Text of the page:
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USS John C. Stennis before its deployment last year to the Middle East
USS John C. Stennis before its deployment last year to the Middle East
Natalie Nougayrède

PARIS – Syria appears to be moving closer by the day toward the end of Assad’s regime. In Western countries, the debate on a military intervention to secure the country’s "hot zones" is gaining momentum.

Until now, Western leaders have said that they would only support a military intervention if Bashar al-Assad used chemical weapons. Unfortunately, if the use of weapons of mass destruction is the only reason for intervention, people are going to make unhappy parallels with the recent past.

"The reason why such statements are risky," says one Paris-based diplomat, "is that you are exposing yourself to criticism – if you use the same reasons that led to the Iraqi war, people will be suspicious."

The fact is that neither the US nor the UK nor France have explicitly said that a military intervention to secure Syrian chemical stocks would be contingent on a United Nations Security Council vote. Given the seriousness of the situation, these countries seem willing to bypass the UN. This is exactly what the Bush administration did in 2003. After being denied the Security Council’s authorization, they decided that resolution 1441, voted on Nov. 8, 2002, was sufficient for them to go ahead. This text threatened Saddam Hussein of "heavy consequences" if he didn’t come clear on his weapons’ programs. The American approach was strongly contested by the French and the Russians.

The Iraqi and Syrian situations are completely different. Nobody wants to launch a large ground operation in Syria. The Western countries and their Arab allies would rather see the regime fall at the hands of the rebels or from the palace itself in Damascus. As opposed to Iraq, no one denies the presence of weapons of mass destruction in Syria.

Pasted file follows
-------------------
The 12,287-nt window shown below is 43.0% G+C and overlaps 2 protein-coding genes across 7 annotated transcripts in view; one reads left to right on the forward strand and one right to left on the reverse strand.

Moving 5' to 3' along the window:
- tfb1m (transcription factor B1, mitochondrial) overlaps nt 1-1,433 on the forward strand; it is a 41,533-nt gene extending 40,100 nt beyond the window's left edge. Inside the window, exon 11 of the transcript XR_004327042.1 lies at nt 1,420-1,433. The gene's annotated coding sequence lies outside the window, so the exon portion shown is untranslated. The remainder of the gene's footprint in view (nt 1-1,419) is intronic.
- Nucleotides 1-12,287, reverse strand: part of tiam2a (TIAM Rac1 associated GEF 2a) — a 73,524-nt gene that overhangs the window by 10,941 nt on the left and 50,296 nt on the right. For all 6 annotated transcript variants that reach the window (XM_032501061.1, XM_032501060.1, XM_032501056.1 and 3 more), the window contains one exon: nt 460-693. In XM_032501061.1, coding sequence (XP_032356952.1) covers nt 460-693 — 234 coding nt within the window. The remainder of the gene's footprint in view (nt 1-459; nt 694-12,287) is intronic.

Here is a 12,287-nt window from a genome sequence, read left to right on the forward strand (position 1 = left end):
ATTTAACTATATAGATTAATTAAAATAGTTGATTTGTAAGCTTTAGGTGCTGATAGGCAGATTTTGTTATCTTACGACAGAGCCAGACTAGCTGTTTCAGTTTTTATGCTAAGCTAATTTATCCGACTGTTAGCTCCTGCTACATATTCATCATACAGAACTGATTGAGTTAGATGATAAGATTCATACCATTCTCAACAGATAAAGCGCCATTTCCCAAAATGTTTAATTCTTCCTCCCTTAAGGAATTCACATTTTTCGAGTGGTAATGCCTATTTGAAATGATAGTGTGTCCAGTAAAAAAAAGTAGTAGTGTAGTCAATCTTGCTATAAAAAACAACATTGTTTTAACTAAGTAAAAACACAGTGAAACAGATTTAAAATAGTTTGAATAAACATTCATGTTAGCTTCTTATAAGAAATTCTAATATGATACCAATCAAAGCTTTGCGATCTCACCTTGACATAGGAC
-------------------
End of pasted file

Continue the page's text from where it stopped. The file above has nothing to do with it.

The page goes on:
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Society

End Of Roe v. Wade, The World Is Watching

As the Supreme Court decides to overturn the 1973 decision that guaranteed abortion rights, many fear an imminent threat to abortion rights in the U.S. But in other countries, the global fight for sexual and reproductive rights is going in different directions.

"Don't abort my right" At 2019 pro-choice march In Toulouse, France.

Alain Pitton/NurPhoto via ZUMA
Hannah Steinkopf-Frank and Sophia Constantino

PARIS — Nearly 50 years after it ensured the right to abortion to Americans, the United States Supreme Court overturned the Roe v. Wade case, meaning that millions of women in the U.S. may lose their constitutional right to abortion.

The groundbreaking decision is likely to set off a range of restrictions on abortion access in multiple states in the U.S., half of which are expected to implement new bans on the procedure. Thirteen have already passed "trigger laws" that will automatically make abortion illegal.

U.S. President Joe Biden called the ruling "a tragic error" and urged individual states to enact laws to allow the procedure.

In a country divided on such a polarizing topic, the decision is likely to cause major shifts in American law and undoubtedly spark outrage among the country’s pro-choice groups. Yet the impact of such a momentous shift, like others in the United States, is also likely to reverberate around the world — and perhaps, eventually, back again in the 50 States.

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